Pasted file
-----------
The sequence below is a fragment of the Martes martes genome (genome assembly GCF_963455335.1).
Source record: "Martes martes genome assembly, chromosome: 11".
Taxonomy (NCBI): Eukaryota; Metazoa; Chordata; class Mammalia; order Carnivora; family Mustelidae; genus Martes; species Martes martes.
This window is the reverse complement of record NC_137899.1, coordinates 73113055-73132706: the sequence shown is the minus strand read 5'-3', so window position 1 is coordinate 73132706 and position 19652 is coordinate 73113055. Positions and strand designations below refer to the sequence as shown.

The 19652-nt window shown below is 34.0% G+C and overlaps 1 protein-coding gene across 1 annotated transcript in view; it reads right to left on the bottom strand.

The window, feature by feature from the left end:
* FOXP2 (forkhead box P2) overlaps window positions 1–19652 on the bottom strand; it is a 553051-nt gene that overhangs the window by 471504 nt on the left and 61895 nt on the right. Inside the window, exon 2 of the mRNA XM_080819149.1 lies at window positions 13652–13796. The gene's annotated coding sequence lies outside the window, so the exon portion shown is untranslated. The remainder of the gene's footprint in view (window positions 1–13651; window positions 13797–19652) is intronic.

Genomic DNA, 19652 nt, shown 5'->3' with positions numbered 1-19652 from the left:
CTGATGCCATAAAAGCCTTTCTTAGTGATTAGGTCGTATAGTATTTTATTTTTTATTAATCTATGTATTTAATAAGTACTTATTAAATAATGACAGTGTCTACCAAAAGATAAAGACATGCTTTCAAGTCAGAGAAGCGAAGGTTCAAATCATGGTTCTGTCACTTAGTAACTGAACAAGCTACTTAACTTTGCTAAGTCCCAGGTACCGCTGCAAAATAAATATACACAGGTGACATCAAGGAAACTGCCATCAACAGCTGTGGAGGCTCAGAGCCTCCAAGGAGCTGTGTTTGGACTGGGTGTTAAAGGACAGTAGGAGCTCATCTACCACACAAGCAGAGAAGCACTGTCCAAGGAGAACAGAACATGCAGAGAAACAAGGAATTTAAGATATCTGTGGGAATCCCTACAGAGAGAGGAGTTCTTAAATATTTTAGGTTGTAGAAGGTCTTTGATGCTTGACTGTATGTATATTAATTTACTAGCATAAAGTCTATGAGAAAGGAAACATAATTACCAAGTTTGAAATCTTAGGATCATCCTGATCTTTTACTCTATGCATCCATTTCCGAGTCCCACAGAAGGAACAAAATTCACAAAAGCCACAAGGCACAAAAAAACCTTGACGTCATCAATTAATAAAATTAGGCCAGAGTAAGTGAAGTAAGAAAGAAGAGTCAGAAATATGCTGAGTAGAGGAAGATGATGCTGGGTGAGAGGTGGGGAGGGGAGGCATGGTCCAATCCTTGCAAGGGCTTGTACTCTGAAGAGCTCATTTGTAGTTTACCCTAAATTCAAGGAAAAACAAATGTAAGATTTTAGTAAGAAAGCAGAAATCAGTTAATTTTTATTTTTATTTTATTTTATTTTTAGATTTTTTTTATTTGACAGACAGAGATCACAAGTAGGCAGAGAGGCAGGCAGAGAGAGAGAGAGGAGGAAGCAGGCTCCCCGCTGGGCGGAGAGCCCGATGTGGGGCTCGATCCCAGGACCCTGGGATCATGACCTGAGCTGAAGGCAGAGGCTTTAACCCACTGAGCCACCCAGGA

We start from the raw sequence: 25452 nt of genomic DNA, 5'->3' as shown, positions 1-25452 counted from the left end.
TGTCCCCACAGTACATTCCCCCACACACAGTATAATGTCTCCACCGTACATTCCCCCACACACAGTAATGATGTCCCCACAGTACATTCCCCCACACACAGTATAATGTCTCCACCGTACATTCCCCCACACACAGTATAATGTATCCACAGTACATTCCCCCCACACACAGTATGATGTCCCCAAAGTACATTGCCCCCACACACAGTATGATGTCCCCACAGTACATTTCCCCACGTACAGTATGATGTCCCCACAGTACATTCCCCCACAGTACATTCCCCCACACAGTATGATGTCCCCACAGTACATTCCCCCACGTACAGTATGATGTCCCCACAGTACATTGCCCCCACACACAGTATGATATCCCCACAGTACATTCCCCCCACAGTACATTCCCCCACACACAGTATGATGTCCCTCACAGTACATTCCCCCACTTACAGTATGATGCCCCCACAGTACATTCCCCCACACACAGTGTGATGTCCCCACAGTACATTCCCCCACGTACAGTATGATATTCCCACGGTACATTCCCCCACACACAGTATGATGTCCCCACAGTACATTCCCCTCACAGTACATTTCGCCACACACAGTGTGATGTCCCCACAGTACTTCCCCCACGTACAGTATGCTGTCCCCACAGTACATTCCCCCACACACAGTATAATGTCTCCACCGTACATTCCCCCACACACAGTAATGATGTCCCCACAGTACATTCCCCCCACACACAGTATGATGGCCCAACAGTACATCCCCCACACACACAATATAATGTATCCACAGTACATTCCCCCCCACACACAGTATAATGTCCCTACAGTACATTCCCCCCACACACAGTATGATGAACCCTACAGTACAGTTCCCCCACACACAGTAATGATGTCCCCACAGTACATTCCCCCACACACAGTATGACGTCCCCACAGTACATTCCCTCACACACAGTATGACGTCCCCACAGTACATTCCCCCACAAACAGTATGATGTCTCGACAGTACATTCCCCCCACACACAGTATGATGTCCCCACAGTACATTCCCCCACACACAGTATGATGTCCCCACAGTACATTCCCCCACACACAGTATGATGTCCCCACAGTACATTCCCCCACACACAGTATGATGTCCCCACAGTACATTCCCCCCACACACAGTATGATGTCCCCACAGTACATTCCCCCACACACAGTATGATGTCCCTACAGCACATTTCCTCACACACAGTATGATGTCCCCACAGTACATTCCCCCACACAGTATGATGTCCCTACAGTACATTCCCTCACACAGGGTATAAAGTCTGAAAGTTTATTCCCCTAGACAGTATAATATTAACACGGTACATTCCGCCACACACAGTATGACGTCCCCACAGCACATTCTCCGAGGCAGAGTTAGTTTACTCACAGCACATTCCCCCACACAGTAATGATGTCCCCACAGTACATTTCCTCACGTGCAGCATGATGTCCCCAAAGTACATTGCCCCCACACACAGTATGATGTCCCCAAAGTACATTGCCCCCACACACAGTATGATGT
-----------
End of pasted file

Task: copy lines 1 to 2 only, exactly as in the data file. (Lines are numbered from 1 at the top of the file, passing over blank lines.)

The sequence below is a fragment of the Martes martes genome (genome assembly GCF_963455335.1).
Source record: "Martes martes genome assembly, chromosome: 11".